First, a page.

New York 27/12/2011 - Gold on the Comex division of the New York Mercantile Exchange drifted below $1,600 an ounce Tuesday with today's option expiration generating some ever-so-mild selling pressure.
Gold futures for February delivery were last down $7.20 at $1,598.80 an ounce. Prices have ranged from $1,592.70 to $1,605.70.
“The market should stay in this $1,585-$1,620 area for rest of the week in choppy, low volume holiday season trade,” a US-based gold trader said.
“But we are seeing a slow lurch toward the bottom [end of the range] as few traders will be bold enough to open new positions until the calender turns. The sidelines are the preferred location,” he added.
Commodities, in general, are tame with the markets taking their cues from the quiet nature of the currency markets, Dennis Gartman, the editor of the Gartman Letter, said.
“The dollar is stable and moving very little, so unless there is something indigenous and material to each particular commodity market there is little otherwise to move those markets,” Gartman said.
“There has been little said or done regarding the problems in Europe over the long weekend, nor did anyone expect anything consequential to develop,” he added.
In the wider markets, the euro was last up about a quarter cent at 1.3083 against the dollar, while the Dow Jones industrial average and S&P 500 opened 0.16 percent and 0.29 percent higher, respectively.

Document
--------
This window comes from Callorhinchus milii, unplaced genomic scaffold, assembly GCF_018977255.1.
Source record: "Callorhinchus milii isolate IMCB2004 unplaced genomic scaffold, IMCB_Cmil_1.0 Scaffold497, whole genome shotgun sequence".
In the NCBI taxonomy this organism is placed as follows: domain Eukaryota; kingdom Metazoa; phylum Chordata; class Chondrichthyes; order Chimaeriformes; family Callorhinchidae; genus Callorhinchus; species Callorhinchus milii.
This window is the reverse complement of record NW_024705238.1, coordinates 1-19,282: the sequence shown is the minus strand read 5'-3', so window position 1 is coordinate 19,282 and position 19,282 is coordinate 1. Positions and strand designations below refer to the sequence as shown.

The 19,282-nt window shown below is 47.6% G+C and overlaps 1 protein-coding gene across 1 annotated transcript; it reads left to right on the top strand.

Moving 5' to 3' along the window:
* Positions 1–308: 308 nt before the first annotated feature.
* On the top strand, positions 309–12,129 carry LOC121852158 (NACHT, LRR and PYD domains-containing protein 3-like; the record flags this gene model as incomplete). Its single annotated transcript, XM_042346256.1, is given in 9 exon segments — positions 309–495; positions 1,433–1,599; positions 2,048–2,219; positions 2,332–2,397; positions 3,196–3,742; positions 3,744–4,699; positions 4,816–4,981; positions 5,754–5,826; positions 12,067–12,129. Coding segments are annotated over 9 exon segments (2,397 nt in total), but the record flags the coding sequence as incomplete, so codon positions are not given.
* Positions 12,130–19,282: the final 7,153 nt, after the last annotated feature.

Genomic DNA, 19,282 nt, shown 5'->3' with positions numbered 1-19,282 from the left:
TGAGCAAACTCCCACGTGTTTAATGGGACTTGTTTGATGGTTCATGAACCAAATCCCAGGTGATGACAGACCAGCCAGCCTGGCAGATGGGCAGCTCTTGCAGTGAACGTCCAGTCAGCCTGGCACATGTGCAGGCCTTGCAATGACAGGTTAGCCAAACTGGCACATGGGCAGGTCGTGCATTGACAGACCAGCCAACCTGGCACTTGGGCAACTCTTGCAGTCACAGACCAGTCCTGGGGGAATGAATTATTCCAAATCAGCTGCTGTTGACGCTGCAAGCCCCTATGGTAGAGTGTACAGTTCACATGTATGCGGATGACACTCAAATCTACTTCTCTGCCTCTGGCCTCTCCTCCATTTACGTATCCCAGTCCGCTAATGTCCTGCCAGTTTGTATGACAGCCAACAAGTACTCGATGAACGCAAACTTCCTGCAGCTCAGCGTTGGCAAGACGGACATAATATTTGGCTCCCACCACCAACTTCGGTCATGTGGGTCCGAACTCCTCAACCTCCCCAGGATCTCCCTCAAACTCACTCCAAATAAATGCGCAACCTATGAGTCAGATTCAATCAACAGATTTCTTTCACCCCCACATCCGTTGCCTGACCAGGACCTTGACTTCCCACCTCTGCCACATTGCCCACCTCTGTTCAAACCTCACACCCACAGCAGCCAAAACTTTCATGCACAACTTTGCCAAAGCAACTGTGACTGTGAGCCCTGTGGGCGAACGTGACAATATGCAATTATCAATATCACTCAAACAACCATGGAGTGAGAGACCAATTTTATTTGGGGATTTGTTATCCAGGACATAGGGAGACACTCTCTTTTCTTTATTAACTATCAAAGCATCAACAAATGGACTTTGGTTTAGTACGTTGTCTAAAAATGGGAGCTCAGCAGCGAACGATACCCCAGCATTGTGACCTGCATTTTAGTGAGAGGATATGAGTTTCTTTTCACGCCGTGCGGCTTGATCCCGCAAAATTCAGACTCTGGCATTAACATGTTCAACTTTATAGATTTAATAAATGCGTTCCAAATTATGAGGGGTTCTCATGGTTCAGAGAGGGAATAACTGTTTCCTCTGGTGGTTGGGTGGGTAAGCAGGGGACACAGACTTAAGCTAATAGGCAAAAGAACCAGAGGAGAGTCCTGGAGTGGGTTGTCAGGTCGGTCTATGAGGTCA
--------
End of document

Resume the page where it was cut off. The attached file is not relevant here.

Equity markets received a modest boost after the Conference Board reported that US consumer confidence rose by 9.3 points in December to 64.5, which followed a 14.3-point rise the previous month.
“Looking ahead, consumers are more optimistic that business conditions, employment prospects and their financial situations will continue to get better,” Lynn Franco, Conference Board director, said in a note.
“While consumers are ending the year in a somewhat more upbeat mood, it is too soon to tell if this is a rebound from earlier declines or a sustainable shift in attitudes,” Franco added.
However, not all the news was positive. The S&P/Case-Shiller index of 10 major metropolitan areas and the 20-city index declined 1.1 percent and 1.2 percent month-on-month in October. The 10- and 20-city composites also posted annual returns of -3.0 percent and -3.4 percent versus October 2010.
“There was weakness in the monthly statistics, as 19 of the cities posted price declines in October over September,” David Blitzer, chairman of the Index Committee at S&P Indices, said in a statement.
“Eleven of the cities and both composites fell by 1.0 percent or more during the month. And even though some of the annual rates are improving, 18 cities and both composites are still negative. Nationally, home prices are still below where they were a year ago,” Blitzer added.
As for the other precious metals, Comex silver for March delivery was down 8.9 cents at $28.995 an ounce in New York. Trade has ranged from $28.720 to $29.220.
Platinum futures for January delivery on the Nymex were up $6.90 at $1,436.40 an ounce, while the March palladium contract was last at $659.30, down $6.95.